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Poetry in Stone: The Memory Vault at Fort Worden


Since moving to Port Townsend, WA, in late April, I have discovered transforming inspiration everywhere: in nature, galleries, historical landmarks and through people we have met. One of the most stunning and significant for me was an installation in the midst of Madrona trees and hundred-year-old military defense fortifications. Dealing with after-effects of the move, my husband Jim scheduled a massage at a healing arts center at Fort Worden. While he was doing that I had determined to hike along the beautiful trails. I mentioned this to the receptionist and she suggested that I walk to the Memory Vault, a practical distance to cover in the time I had.

I assumed the Memory Vault had something to do with the history of war. But as I walked down a path overshadowed by towering fir and into a clearing, I found stone pillars – and on the pillars poems were engraved! The first one I read began: “It is difficult/this being a stranger on earth.” The completely apt words lodged in perfection of Northwest imagery, entranced me, a stranger finding my way:

There are some to whom a place means nothing,

For whom the lazy zeroes

A goshawk carves across the sky

Are nothing,

For whom a home is something one can buy.

I have long wanted to say,

Just once before I die

I am home.


There was no attribution at the bottom of these poems and I didn’t know who wrote them. Then I found another monolith giving credit to the artist who designed the cement sculptures in the center – and below that in slightly smaller font, the poet, Sam Hamill. I should have guessed! The founder of Copper Canyon Press, so tied to this area. A spirit who had just passed earlier this spring.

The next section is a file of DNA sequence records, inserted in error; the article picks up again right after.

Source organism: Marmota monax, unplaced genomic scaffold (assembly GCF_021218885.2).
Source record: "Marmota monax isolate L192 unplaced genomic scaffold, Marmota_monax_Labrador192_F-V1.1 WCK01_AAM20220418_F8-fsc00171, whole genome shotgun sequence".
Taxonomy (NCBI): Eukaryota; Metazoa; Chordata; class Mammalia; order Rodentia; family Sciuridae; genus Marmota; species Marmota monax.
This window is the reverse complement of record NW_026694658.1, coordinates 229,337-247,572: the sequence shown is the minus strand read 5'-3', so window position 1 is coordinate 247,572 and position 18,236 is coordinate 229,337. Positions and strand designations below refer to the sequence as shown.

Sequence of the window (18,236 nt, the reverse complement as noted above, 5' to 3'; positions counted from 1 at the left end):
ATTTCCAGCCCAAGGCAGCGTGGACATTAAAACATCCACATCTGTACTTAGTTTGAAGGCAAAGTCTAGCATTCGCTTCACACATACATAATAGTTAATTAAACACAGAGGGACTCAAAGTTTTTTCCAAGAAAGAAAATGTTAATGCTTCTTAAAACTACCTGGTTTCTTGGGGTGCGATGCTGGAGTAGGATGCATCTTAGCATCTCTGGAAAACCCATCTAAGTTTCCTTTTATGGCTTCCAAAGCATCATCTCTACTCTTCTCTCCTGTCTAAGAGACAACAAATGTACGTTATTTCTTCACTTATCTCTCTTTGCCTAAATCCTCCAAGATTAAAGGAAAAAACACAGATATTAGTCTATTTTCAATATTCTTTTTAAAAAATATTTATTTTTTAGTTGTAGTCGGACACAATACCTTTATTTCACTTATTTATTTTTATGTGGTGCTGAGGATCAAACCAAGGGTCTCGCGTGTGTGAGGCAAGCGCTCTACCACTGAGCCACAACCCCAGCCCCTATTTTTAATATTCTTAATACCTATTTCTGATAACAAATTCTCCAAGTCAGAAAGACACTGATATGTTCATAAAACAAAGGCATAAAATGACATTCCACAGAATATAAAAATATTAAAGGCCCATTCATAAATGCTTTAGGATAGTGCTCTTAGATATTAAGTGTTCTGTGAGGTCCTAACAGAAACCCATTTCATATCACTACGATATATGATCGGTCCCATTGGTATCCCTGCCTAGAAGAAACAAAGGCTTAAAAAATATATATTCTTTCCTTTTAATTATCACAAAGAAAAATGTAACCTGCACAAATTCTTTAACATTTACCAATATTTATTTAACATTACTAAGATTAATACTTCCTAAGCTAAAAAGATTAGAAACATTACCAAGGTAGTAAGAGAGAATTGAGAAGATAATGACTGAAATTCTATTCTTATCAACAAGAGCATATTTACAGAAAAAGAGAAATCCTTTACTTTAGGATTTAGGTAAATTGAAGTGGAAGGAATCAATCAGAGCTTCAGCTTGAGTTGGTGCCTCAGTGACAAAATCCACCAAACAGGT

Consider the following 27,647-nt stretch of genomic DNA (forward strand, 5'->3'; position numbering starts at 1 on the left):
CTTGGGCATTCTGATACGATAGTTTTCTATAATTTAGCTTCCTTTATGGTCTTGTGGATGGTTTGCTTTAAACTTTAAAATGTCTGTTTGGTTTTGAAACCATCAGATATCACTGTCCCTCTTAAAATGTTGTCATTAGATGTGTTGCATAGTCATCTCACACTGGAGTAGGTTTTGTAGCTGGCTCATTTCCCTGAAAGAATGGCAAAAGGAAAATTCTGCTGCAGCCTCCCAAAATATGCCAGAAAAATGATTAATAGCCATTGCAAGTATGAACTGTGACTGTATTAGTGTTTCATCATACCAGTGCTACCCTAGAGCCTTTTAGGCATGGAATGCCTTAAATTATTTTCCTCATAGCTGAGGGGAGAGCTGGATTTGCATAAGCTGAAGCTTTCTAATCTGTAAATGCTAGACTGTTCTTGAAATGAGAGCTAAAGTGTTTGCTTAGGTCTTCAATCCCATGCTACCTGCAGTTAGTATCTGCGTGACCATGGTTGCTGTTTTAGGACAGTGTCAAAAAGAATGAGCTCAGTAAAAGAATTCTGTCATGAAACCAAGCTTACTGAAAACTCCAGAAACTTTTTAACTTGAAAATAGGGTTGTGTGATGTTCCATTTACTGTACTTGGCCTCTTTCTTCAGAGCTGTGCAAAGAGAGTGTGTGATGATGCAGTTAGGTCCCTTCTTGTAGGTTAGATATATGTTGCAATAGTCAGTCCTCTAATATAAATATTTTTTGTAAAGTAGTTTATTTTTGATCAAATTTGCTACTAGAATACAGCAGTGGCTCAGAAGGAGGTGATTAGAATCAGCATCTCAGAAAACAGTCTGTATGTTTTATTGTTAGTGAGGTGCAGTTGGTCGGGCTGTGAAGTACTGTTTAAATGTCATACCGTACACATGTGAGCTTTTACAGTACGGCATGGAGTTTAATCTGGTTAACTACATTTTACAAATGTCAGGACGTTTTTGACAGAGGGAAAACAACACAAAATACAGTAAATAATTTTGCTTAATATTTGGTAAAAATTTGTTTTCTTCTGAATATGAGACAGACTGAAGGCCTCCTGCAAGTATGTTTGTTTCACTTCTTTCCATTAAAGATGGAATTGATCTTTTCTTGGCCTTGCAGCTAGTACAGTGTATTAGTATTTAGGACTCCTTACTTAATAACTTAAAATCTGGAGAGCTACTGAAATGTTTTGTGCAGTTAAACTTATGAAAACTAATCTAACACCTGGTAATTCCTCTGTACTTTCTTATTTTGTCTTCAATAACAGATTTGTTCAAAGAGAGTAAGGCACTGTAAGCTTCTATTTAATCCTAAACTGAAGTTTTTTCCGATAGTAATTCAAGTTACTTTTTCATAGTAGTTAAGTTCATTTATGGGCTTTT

I re-read the poems and later brought my husband up the trail to witness this miracle. When we got home I walked to the library, a block from where we were staying until we could move into our permanent home, and checked out all the Sam Hamill they had on the shelves.

I have known since I was a child that I am clairaudient, rather than clairvoyant. Deepest message and meaning come to me through sound including written and spoken language. By enshrining words associated with land and verdure and wind and rain and love and longing and everything human, the wise people who shaped Fort Worden gave me my new home. Even in the midst, right in the midst, of relics of the history of conflict, I found solace. If you have never been to Port Townsend, come. And while you are visiting, make the pilgrimage to the Memory Vault, worth every breath and footstep to find a place of which a great poet wrote: “If it fills me with longing,/ it is only because we are wind and smoke,/…falling through our own most secret being.”

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